Executors or administrators are responsible for estate and income tax filings. In the year of death, the executor or administrator must file the decedent's federal and state income tax returns (Form1040). The executor or administrator should also verify that the decedent's federal and state income tax returns from previous years have been filed, making sure to take corrective action if deficiencies are found.
The executor or administrator should file for a federal employer identification number (EIN) for the estate if estate tax or income tax filings are required. Estate taxes are filed on Form 706 while income taxes are filed on Form 1041. Further, all outstanding tax liabilities of the decedent that may arise during administration, including property and business taxes must be paid.
Importantly, federal and state law holds the personal representative personally liable for income and estate taxes where funds have been distributed without reserving enough to pay the various taxes. As such, the representative should be sure to create a reserve sufficient to pay the various taxes. Obtaining expert legal advice regarding the preparation and filing of these returns is important so you are not liable if there are any mistakes made.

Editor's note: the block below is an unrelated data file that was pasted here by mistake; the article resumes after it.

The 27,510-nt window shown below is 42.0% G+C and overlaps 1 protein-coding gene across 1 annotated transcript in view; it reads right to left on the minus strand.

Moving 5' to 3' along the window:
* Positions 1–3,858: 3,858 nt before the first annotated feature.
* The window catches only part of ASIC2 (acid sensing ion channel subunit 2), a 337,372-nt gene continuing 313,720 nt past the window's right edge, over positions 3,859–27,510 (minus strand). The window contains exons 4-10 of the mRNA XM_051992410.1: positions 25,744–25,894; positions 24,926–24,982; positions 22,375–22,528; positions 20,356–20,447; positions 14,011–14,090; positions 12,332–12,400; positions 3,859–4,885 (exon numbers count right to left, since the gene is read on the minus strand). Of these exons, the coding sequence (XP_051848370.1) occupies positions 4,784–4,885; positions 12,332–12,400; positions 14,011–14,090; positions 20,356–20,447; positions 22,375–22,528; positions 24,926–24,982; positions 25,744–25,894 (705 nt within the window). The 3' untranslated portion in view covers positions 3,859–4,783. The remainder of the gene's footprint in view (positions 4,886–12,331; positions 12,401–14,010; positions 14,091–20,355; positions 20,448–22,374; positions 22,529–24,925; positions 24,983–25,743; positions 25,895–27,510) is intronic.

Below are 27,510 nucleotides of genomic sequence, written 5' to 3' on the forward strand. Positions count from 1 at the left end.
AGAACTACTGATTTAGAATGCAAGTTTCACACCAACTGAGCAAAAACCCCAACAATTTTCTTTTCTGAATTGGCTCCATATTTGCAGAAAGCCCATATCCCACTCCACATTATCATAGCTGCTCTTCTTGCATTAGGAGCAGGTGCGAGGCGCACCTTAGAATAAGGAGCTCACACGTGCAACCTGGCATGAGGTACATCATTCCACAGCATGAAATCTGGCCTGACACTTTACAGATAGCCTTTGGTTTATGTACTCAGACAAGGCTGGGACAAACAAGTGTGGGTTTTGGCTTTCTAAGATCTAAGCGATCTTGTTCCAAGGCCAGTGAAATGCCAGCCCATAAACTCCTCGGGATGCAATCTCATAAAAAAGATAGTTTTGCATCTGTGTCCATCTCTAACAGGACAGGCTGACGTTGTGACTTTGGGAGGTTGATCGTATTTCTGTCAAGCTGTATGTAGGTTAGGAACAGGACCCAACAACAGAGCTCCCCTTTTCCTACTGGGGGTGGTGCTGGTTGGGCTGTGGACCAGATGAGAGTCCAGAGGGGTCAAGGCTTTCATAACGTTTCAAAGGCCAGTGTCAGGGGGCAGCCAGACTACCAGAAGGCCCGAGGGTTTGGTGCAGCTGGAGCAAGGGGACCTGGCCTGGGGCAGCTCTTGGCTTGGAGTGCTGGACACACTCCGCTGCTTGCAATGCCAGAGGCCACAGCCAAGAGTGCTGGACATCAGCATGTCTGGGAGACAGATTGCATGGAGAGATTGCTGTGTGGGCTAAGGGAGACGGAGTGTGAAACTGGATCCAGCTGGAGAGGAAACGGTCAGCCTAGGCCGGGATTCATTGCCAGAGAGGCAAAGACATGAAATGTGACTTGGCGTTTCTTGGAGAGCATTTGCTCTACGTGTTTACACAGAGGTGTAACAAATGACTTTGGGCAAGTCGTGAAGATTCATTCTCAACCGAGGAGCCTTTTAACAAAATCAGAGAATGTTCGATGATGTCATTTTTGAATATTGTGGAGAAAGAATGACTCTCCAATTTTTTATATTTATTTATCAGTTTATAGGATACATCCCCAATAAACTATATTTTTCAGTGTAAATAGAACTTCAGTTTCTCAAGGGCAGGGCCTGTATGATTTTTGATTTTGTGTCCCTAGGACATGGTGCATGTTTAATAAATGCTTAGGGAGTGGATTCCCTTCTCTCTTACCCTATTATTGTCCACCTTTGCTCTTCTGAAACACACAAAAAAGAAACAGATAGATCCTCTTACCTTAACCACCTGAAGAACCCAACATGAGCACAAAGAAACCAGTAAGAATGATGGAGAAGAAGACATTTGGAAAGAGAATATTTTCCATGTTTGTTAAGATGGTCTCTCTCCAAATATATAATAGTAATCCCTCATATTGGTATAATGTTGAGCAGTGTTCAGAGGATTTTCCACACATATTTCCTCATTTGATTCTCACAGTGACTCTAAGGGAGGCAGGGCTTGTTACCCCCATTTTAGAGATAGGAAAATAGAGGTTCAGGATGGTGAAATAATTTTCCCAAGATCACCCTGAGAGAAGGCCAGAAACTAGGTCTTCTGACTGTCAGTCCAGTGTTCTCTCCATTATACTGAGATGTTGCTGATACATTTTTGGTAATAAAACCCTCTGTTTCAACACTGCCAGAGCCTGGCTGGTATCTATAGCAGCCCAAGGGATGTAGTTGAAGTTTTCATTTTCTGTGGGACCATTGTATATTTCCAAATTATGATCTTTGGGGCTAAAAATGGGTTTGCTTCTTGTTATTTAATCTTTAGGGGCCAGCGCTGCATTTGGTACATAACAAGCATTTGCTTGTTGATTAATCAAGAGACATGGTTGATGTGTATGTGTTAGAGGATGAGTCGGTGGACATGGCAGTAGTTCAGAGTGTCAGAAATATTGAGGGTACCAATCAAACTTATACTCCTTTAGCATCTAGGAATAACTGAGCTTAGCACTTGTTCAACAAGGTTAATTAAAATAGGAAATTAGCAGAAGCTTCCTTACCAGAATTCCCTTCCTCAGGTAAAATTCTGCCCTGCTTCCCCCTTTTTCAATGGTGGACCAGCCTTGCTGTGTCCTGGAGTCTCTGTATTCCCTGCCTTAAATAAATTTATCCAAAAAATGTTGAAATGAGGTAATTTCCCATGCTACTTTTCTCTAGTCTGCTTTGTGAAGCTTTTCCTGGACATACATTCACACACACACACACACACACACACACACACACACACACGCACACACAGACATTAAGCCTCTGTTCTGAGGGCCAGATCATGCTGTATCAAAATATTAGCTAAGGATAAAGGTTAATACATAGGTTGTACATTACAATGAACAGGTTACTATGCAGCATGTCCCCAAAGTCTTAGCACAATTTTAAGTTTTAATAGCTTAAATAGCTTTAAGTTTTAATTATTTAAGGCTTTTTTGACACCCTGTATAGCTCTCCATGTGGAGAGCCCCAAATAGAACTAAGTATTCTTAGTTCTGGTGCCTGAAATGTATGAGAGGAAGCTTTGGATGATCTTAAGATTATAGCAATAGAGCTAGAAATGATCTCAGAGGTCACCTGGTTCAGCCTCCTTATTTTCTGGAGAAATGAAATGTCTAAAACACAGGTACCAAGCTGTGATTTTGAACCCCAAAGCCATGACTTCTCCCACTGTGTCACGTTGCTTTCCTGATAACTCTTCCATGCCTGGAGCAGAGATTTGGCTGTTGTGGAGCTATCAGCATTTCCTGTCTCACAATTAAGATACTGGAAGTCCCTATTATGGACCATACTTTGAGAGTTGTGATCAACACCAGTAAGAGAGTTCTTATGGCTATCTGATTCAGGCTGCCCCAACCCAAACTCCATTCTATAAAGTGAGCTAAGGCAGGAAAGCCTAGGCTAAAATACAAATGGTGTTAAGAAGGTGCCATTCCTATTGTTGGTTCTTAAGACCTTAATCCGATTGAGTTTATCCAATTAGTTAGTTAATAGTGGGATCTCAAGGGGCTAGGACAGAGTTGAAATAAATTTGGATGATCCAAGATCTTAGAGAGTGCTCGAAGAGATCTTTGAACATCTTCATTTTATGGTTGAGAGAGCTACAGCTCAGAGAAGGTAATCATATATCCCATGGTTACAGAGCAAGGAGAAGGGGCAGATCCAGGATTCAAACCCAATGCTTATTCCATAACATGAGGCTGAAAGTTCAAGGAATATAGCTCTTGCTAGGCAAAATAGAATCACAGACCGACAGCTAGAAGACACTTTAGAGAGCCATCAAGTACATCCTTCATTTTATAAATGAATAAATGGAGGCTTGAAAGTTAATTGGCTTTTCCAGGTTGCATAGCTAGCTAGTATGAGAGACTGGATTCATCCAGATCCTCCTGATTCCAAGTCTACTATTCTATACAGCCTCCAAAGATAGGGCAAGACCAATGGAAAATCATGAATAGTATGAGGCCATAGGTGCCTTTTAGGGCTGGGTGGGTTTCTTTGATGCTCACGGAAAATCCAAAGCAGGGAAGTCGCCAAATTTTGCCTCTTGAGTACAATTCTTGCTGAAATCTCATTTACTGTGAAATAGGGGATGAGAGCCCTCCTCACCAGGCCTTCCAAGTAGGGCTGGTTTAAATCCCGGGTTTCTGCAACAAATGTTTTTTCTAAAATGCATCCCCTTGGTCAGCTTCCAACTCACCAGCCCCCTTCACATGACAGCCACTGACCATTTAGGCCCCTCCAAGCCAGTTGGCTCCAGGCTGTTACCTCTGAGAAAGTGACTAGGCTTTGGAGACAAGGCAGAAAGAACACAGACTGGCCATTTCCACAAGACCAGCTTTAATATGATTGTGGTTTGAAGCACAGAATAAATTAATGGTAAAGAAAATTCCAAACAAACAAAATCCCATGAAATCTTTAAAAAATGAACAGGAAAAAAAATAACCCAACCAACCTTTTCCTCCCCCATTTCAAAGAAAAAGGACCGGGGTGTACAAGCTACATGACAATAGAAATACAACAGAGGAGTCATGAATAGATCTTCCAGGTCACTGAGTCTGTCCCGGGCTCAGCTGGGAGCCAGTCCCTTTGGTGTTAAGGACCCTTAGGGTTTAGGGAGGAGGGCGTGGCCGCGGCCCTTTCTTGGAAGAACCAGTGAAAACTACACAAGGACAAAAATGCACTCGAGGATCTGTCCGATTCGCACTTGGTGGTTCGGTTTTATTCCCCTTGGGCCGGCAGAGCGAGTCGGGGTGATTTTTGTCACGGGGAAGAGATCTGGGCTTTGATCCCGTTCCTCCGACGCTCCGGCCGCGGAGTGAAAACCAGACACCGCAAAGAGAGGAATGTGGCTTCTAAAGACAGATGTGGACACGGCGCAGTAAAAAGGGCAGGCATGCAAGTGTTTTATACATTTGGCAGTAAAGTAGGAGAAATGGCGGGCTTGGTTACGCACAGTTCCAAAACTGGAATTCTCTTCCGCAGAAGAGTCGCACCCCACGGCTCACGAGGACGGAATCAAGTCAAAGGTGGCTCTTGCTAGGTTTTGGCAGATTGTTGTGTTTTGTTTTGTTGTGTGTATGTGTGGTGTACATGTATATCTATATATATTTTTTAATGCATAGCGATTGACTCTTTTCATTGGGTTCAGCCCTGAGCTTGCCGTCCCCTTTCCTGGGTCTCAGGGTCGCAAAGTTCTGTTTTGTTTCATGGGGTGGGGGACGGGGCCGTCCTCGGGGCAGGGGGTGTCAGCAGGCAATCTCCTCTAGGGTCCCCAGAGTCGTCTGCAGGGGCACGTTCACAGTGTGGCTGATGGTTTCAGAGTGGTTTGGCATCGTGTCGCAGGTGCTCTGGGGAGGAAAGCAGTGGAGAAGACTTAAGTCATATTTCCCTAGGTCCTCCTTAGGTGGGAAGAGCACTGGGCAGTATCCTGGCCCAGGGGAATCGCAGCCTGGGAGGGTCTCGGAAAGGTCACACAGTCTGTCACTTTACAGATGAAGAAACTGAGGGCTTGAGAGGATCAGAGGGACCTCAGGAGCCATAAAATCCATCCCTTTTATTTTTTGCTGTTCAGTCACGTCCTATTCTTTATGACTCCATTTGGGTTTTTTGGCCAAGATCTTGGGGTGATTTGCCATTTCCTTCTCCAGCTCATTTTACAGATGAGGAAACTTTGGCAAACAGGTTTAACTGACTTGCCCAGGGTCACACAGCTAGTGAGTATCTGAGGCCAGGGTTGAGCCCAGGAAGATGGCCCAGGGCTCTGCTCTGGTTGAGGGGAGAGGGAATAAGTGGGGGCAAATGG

Posted by Henry (Hank) J. Moravec, III, a partner at Moravec, Varga & Mooney, A Partnership. For a free 30 minute consultation (telephonic or in person), you can e-mail Hank Moravec at email@example.com or call him at (626) 793-3210.
He focuses his practice on Estate Planning, Trust and Probate Administration, Beneficiary and Trustee Representation, Probate Litigation, Tax Law, and Nonprofit Law. He represents clients throughout Southern California and his offices are conveniently located for clients in the Los Angeles, Santa Barbara, Orange, Riverside and San Bernardino Counties.
The firm website is http://www.moravecslaw.com/.
The firm is located at 2233 Huntington Drive, Suite 17, San Marino, California 91108.
Phone: (626) 793-3210.